‘Batman: Arkham Knight’ Review: Man and Machine, The New Tag Team

Rocksteady Studios’ final installment in their critically-acclaimed Batman series, Batman: Arkham Knight, introduces players to a new dynamic duo of not bat and bird, but bat and car. Since the Batman: Arkham games are of high caliber, this review will compare them not merely to other titles in the market, but specifically to the other two Rocksteady games in the Arkham series to highlight the value added, or lost, by Knight.

With regard to plot, Knight is more consistent than Arkham City. The latter game had a story convoluted by an attempt to incorporate as many villains as possible. While including Ra’s al Ghul, Hugo Strange, Mr. Freeze, and many more increased City’s star power, it did so at the expense of the narrative’s sensibility and the development of a core antagonist. Players were led to believe that one character was the ultimate villain up until a hard-to-predict twist at the end.

Instead, Scarecrow and the Arkham Knight remain the primary enemies throughout Knight. While Scarecrow is the mastermind villain in Knight, Batman spends much more time fighting the Arkham Knight. Indeed, the cryptic Scarecrow sequences from Asylum are missing from Knight up until the end; furthermore, Knight’s John Noble does not sound as monstrous and frightening as the digitally glitched-out voice of Dino Andrade in Asylum.

Knight’s dialogue features many clichés. Death scene lines from Batman’s antagonists were an element of prior Arkham games and can be viewed/listened to below. While lines like Alfred’s, “Your sacrifice will not be in vain,” and the Arkham Knight’s, “I kinda hoped you’d put up more of a fight,” are pretty generic, their inclusion can annoy and infuriate gamers into playing more passionately.

Unquestionably, the biggest addition from City to Knight is the Batmobile, which functions both as the sleek and speedy black beast from the comics, as well as a tank. In order to beat the game, players cannot simply switch between Batman and the Batmobile at will; the Batmobile is vital to completing a large chunk of Knight.

This is not, in and of itself, necessarily a bad thing. It depends on whether players view Arkham Knight as a stand-alone game, or the final chapter in a three-part series. Gamers who are new to the series and expect a more Batman-centric experience will find the reliance on the Batmobile cumbersome. Knight includes various puzzle scenarios in which switches need to be flipped and barriers need to be broken by the Batmobile, hampering the “I work alone” vibe and instead creating a sense of dependency in which the player must figure out ways to bring the Batmobile along from section to section.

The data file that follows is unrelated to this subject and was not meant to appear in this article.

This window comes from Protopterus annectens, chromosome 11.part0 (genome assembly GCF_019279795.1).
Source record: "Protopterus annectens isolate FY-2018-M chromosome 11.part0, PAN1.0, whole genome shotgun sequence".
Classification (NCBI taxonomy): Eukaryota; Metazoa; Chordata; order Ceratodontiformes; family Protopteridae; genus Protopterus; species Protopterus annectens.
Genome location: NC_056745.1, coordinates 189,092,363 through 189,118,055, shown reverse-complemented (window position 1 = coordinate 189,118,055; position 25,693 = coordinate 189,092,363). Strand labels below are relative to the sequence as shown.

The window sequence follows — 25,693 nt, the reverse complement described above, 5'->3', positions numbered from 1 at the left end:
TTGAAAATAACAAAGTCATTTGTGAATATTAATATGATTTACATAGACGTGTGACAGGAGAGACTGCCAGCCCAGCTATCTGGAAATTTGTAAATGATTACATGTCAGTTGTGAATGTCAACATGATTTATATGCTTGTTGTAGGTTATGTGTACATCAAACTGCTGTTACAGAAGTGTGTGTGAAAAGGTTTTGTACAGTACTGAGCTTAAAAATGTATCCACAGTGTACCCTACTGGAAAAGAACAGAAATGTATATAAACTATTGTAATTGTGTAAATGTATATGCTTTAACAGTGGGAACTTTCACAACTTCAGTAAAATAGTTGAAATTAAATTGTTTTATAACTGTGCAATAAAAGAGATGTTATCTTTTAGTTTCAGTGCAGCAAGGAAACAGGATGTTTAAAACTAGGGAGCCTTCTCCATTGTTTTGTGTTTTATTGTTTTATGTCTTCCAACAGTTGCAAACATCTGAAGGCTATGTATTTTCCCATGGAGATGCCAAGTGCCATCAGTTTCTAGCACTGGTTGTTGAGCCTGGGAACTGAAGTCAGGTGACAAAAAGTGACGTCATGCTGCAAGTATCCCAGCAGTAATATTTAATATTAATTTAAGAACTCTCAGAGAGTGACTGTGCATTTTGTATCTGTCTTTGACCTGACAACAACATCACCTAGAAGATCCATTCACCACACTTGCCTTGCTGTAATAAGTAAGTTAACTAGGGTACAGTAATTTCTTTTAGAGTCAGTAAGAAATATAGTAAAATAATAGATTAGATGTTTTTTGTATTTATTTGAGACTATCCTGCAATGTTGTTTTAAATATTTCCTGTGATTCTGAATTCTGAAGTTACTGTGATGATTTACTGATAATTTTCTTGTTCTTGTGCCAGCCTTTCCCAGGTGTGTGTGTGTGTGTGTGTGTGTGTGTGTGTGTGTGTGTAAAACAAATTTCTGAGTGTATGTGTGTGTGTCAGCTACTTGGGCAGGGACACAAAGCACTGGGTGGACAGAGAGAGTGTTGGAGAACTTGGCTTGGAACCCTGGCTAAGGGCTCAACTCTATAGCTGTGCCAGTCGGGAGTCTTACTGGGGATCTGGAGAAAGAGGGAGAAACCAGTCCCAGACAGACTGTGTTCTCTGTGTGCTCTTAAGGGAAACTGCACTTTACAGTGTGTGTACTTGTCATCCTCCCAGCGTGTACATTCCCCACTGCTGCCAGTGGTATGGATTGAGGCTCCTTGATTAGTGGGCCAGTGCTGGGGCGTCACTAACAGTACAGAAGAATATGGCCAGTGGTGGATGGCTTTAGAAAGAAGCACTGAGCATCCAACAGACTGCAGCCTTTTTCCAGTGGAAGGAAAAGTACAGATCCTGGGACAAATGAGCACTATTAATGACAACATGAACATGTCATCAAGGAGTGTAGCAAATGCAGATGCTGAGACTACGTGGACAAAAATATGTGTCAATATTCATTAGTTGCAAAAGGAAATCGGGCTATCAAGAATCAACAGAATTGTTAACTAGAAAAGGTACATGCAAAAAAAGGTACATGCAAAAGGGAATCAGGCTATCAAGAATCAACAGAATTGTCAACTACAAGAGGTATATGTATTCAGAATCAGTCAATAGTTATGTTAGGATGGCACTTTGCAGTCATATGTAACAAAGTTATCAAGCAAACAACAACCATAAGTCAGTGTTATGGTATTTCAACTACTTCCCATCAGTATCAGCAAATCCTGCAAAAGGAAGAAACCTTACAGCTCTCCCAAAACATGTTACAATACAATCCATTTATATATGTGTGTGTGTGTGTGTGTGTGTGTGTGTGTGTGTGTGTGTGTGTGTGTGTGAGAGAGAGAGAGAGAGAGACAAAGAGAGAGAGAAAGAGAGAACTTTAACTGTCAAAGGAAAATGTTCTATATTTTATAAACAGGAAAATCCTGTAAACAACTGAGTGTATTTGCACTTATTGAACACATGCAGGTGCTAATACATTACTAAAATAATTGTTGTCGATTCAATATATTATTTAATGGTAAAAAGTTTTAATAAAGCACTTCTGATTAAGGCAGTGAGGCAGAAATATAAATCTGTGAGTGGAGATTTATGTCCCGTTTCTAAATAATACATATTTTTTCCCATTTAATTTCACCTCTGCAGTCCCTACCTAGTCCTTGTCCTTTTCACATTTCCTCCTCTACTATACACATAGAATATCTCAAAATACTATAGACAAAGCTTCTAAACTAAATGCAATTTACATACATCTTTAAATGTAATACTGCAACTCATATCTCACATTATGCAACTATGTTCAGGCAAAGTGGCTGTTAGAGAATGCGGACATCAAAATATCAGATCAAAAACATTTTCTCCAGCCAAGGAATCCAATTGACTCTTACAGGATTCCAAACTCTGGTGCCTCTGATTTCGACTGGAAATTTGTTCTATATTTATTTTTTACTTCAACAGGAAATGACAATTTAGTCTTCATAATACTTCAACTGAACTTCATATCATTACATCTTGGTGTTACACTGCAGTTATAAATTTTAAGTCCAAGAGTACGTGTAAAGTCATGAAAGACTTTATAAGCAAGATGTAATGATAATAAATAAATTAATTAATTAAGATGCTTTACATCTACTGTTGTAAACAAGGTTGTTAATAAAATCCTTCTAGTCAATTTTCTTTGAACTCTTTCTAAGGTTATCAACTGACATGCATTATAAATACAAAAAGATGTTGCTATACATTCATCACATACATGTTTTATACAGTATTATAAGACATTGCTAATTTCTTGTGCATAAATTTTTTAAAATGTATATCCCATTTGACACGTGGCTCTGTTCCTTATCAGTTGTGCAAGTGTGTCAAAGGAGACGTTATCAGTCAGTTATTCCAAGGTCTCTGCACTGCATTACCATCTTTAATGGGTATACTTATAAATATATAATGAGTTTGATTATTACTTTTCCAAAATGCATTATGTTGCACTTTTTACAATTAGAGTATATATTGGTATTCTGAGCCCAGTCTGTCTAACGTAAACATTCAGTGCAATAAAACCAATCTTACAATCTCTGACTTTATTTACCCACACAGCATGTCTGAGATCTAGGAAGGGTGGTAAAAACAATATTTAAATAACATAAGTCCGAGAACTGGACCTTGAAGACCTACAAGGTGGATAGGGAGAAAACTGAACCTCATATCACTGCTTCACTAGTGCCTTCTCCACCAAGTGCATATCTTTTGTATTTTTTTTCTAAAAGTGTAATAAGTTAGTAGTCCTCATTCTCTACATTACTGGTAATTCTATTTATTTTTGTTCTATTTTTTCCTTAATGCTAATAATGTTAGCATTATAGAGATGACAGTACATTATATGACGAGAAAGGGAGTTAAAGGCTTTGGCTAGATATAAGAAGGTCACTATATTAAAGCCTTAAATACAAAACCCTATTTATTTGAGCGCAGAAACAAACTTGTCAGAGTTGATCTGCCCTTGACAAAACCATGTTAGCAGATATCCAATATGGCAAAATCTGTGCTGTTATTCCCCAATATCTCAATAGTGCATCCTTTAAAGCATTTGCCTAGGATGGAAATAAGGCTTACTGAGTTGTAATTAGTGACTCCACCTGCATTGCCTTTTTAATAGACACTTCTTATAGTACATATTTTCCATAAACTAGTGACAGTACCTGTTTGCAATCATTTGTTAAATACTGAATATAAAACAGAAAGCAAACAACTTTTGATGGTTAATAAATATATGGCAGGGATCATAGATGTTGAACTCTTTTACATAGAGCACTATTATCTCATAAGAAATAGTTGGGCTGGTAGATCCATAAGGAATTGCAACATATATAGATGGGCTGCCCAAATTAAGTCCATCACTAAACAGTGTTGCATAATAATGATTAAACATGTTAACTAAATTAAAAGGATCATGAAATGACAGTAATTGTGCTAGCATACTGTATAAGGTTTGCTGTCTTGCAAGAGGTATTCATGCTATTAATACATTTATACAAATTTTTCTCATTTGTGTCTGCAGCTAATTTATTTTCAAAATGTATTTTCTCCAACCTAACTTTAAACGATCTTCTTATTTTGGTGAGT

With the Batmobile, Batman’s interrogation techniques receive a boost in creativity. (Rocksteady Studios/Warner Bros. Interactive Entertainment)

With the Batmobile, Batman’s interrogation techniques receive a boost in creativity. (Rocksteady Studios/Warner Bros. Interactive Entertainment)

On the other hand, while implemented too frequently, tank battles are challenging and a nice change of pace. This stems largely from how they force players to multi-task. On the Xbox One version of Knight, gamers must hold the left trigger to keep the Batmobile in tank mode, use the right trigger to attack enemy drones, use the “X” button to fire charged missiles, use the right bumper to defend against enemy projectiles, all while strafing with the “A” button out of the lines of fire that indicate where enemy attacks are incoming. Unlike hand-to-hand combat, there is no simple counter button to render enemy tank attacks useless; gamers must skillfully weave in and out of multiple missile trajectories and are rewarded for good hand-eye coordination.

Fighting against the Cobra variety of the Arkham Knight’s tanks resembles Batman’s Predator challenges, in which he must take out armed thugs. This is because unlike the regular tanks, the Batmobile must take out Cobras from behind, stalking them to charge up a one-hit kill missile. Tank combat with Cobras is more effective than regular Predator gameplay in engaging the player because the Batmobile cannot grapple between gargoyles for easy kills which, let’s face it, is probably how most of us handle enemies with guns. While tank battles deviate from standard Batman gameplay, their demands on the player make their completion intensely satisfying.

Combat in the Batman: Arkham series relies on the freeflow combo system, which rewards gamers’ consistency with increasingly greater amounts of points and cooler-looking attacks. The system is generally engaging; Batman’s inhuman swoops keep players’ eyes trained on the action. Like most elements of the Batman: Arkham series, freeflow combat is leaps beyond systems implemented in other games, but it has changed some in its translation from Arkham Asylum to Arkham Knight.